Medical examinations are carried out to help the coroner determine the cause of a person’s death. Even if it seems obvious, it is very important that the coroner is able to investigate exactly what happened.
Several medical examinations are commonly undertaken as part of the court’s investigation into a death including preliminary examinations. An autopsy may be conducted, but this is only required in some cases.
Once your loved one is in our care, a doctor or pathologist will examine him or her. This preliminary examination is minimally invasive. Coronial Admission and Enquiries (CA&E) staff will answer any questions you may have.
A preliminary examination may include one or more of the following procedures:
- a visual examination
- the collection and review of information about the person who has died, including personal and health information
- the taking of bodily fluid such as blood, urine, saliva and mucus—in some cases a small incision may be needed to collect these samples for testing
- the taking of samples from the surface of the body of the person who has died including swabs from wounds and inner cheek, hair samples and samples from under fingernails and from the skin for testing
- imaging of the person who has died such as computed tomography (CT scans), x-rays, ultrasound and photograph
An autopsy, sometimes called a post-mortem, is a type of medical procedure performed by a pathologist. A pathologist is a qualified doctor specialising in pathology, which is the science that looks at the effects on the body of disease or damage.
The pathologist carries out an external and internal examination of the body. The person’s body is treated with great respect at all times.
Techniques similar to those used in surgical operations are involved. The major organs of the body are removed, examined and specimens are taken for detailed scientific and medical examination.
These may include tests for:
- infection (microbiology)
- changes in the body tissue and organs (histology)
- chemicals, for example medication, drugs or poisons (toxicology and pharmacology).
These tests are carried out on samples of blood or tissue that are taken from the person’s body and retained for that purpose.
The benefit of an autopsy is that it can provide detailed information about the person’s health and condition to give an understanding of the various factors that may have contributed to their death.
Even if the cause of death seems clear, the person may have had a medical condition that was not obvious during their life.
If the coroner believes an autopsy will help the investigation, CA&E will contact the senior next of kin first. We will explain the process and answer any questions.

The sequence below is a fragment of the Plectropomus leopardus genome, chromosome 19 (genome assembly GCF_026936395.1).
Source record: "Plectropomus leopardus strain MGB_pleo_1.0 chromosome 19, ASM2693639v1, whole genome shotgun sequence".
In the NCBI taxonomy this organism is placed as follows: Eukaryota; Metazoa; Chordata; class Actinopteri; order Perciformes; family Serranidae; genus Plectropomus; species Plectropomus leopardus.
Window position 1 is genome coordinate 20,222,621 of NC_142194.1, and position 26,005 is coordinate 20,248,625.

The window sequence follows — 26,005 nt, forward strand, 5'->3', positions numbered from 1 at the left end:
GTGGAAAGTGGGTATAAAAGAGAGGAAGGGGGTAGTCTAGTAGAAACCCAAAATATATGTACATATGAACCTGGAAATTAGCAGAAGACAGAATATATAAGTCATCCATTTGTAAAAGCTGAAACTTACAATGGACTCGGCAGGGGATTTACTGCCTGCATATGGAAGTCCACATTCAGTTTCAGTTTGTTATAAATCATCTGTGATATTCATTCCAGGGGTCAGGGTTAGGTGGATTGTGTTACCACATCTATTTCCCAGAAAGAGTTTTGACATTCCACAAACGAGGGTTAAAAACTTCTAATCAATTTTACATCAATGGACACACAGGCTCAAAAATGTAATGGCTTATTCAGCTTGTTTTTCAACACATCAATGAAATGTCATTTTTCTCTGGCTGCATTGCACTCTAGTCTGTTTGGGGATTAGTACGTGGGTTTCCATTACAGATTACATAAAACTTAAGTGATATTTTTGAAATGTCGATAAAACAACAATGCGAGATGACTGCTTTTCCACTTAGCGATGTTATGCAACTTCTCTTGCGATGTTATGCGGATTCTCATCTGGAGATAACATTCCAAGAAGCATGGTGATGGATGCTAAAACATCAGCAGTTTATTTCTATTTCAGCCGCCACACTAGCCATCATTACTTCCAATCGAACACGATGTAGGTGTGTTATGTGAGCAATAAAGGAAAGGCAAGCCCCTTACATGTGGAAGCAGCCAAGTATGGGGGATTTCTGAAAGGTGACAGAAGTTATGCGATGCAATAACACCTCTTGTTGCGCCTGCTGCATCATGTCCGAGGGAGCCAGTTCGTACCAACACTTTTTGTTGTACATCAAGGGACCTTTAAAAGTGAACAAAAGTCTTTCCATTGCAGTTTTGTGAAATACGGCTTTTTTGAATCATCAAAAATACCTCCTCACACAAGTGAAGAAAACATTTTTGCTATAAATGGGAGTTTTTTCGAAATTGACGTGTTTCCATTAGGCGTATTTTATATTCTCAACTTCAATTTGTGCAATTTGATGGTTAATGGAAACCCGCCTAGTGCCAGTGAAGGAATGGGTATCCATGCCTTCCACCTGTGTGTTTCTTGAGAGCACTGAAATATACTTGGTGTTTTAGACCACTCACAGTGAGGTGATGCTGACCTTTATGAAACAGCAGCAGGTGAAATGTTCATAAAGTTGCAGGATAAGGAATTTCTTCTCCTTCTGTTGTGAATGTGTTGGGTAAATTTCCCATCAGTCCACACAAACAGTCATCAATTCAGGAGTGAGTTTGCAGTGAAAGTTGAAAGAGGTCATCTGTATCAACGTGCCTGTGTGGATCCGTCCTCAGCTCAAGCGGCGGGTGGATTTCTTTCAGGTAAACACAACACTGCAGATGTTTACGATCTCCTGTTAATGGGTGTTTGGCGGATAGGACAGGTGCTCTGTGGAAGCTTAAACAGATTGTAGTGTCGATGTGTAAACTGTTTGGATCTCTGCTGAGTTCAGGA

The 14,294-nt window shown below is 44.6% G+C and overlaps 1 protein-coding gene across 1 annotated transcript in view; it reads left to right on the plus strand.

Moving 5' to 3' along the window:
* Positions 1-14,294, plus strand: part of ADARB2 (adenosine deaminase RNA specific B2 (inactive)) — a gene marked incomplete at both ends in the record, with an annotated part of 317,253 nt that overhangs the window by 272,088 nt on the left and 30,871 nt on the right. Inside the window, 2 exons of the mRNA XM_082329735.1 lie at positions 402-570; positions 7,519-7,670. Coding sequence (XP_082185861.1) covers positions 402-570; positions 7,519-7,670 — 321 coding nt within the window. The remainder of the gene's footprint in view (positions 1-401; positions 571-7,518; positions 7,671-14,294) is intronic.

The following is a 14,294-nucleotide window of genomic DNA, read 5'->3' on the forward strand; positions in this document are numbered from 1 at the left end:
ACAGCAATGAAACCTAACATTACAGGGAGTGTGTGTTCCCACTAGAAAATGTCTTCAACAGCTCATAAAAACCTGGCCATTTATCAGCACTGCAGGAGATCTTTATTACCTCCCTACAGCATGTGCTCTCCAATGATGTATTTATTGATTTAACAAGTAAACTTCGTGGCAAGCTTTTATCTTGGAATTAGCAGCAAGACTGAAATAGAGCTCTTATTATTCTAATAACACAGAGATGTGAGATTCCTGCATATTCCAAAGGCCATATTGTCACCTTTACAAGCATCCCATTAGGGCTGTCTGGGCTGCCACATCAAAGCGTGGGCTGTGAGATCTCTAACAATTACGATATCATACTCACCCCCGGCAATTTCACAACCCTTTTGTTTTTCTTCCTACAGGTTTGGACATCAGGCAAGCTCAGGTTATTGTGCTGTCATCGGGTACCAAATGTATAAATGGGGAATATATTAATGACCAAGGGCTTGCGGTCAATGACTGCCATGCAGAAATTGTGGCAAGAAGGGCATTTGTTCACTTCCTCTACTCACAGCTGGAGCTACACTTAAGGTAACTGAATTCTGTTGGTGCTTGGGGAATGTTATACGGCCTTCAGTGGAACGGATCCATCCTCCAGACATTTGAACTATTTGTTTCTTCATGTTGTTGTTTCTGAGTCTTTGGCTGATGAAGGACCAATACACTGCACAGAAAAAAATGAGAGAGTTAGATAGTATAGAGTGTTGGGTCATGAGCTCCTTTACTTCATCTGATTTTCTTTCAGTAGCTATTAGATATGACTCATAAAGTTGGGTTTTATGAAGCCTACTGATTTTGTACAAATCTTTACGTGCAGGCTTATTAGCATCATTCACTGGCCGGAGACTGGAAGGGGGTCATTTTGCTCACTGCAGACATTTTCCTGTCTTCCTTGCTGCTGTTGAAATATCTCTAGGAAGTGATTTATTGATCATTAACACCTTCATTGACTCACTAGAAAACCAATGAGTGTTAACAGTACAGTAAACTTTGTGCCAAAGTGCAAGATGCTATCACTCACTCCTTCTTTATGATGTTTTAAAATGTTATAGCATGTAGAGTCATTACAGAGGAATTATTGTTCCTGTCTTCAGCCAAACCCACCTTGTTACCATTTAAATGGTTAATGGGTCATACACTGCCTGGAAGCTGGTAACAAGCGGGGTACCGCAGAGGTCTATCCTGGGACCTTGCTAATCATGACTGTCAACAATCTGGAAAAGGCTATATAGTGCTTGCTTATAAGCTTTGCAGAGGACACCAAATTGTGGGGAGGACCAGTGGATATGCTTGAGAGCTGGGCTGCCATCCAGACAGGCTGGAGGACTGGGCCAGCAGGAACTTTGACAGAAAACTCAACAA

Contact CA&E on 1300 309 519 for more information about autopsies.
Objecting to an autopsy
The senior next of kin has the right to object to an autopsy being performed.
If a coroner believes an autopsy is needed to confirm the cause of death, we will contact you to explain the process and answer any questions you have.
If you intend to object to an autopsy for religious, cultural or other reasons, you will need to put your objection in writing addressed to the court, stating your reasons.
The written objection must be made within 48 hours of the coroner ordering that an autopsy be performed. The autopsy will not go ahead during this time.
The coroner will take your concerns into account and our staff will notify you of the coroner’s decision.
If, after receiving your objection, the coroner decides an autopsy should still be performed you can apply to the Supreme Court for an order preventing it.
You will need to do this within 48 hours of being notified that your objection has been refused.
You should seek legal advice and assistance if you want to make a Supreme Court application.
Requesting an autopsy
Anyone can write to the coroner asking for an autopsy to be performed.
If the coroner refuses, you can apply to the Supreme Court for an order that an autopsy must be performed.
You must make your application to the Supreme Court within 48 hours of receiving the coroner's letter of refusal.
You may wish to seek legal advice before applying to the Supreme Court.
Occasionally, a pathologist will recommend as part of the autopsy, that it is necessary to retain whole organs such as the brain or heart, or larger portions of tissue for medical tests to help further investigate a death.
CA&E staff will contact the senior next of kin to discuss this and the coroner will need to authorise the retention before it happens
CA&E staff will also need to speak to the senior next of kin about their wishes concerning what happens to the organs when the testing and examination is complete.
For further information about organ retention contact CA&E on 1300 309 519.